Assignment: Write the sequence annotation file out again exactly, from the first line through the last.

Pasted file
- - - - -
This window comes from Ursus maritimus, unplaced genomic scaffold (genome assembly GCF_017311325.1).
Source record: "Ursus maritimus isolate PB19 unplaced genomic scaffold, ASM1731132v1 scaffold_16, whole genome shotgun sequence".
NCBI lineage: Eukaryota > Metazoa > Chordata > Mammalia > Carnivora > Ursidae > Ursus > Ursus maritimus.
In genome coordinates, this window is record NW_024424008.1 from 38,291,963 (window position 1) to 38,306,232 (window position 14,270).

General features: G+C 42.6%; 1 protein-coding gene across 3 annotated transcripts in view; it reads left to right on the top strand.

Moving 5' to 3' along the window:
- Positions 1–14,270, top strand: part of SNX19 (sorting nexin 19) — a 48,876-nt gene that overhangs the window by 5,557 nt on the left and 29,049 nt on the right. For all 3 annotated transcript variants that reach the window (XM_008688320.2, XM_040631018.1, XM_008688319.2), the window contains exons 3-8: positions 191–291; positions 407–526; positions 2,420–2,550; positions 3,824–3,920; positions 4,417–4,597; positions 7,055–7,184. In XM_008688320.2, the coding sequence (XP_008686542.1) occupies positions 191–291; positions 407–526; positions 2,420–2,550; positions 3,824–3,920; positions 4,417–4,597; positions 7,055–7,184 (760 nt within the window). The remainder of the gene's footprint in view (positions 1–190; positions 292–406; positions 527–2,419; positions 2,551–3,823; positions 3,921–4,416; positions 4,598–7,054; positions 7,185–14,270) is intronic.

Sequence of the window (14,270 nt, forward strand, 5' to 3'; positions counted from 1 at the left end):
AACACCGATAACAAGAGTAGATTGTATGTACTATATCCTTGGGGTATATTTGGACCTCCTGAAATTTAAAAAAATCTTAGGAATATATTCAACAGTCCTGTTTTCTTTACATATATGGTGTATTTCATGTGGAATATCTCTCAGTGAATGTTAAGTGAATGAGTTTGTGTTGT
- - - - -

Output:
This window comes from Ursus maritimus, unplaced genomic scaffold (genome assembly GCF_017311325.1).
Source record: "Ursus maritimus isolate PB19 unplaced genomic scaffold, ASM1731132v1 scaffold_16, whole genome shotgun sequence".
NCBI lineage: Eukaryota > Metazoa > Chordata > Mammalia > Carnivora > Ursidae > Ursus > Ursus maritimus.
In genome coordinates, this window is record NW_024424008.1 from 38,291,963 (window position 1) to 38,306,232 (window position 14,270).

General features: G+C 42.6%; 1 protein-coding gene across 3 annotated transcripts in view; it reads left to right on the top strand.

Moving 5' to 3' along the window:
- Positions 1–14,270, top strand: part of SNX19 (sorting nexin 19) — a 48,876-nt gene that overhangs the window by 5,557 nt on the left and 29,049 nt on the right. For all 3 annotated transcript variants that reach the window (XM_008688320.2, XM_040631018.1, XM_008688319.2), the window contains exons 3-8: positions 191–291; positions 407–526; positions 2,420–2,550; positions 3,824–3,920; positions 4,417–4,597; positions 7,055–7,184. In XM_008688320.2, the coding sequence (XP_008686542.1) occupies positions 191–291; positions 407–526; positions 2,420–2,550; positions 3,824–3,920; positions 4,417–4,597; positions 7,055–7,184 (760 nt within the window). The remainder of the gene's footprint in view (positions 1–190; positions 292–406; positions 527–2,419; positions 2,551–3,823; positions 3,921–4,416; positions 4,598–7,054; positions 7,185–14,270) is intronic.

Sequence of the window (14,270 nt, forward strand, 5' to 3'; positions counted from 1 at the left end):
AACACCGATAACAAGAGTAGATTGTATGTACTATATCCTTGGGGTATATTTGGACCTCCTGAAATTTAAAAAAATCTTAGGAATATATTCAACAGTCCTGTTTTCTTTACATATATGGTGTATTTCATGTGGAATATCTCTCAGTGAATGTTAAGTGAATGAGTTTGTGTTGT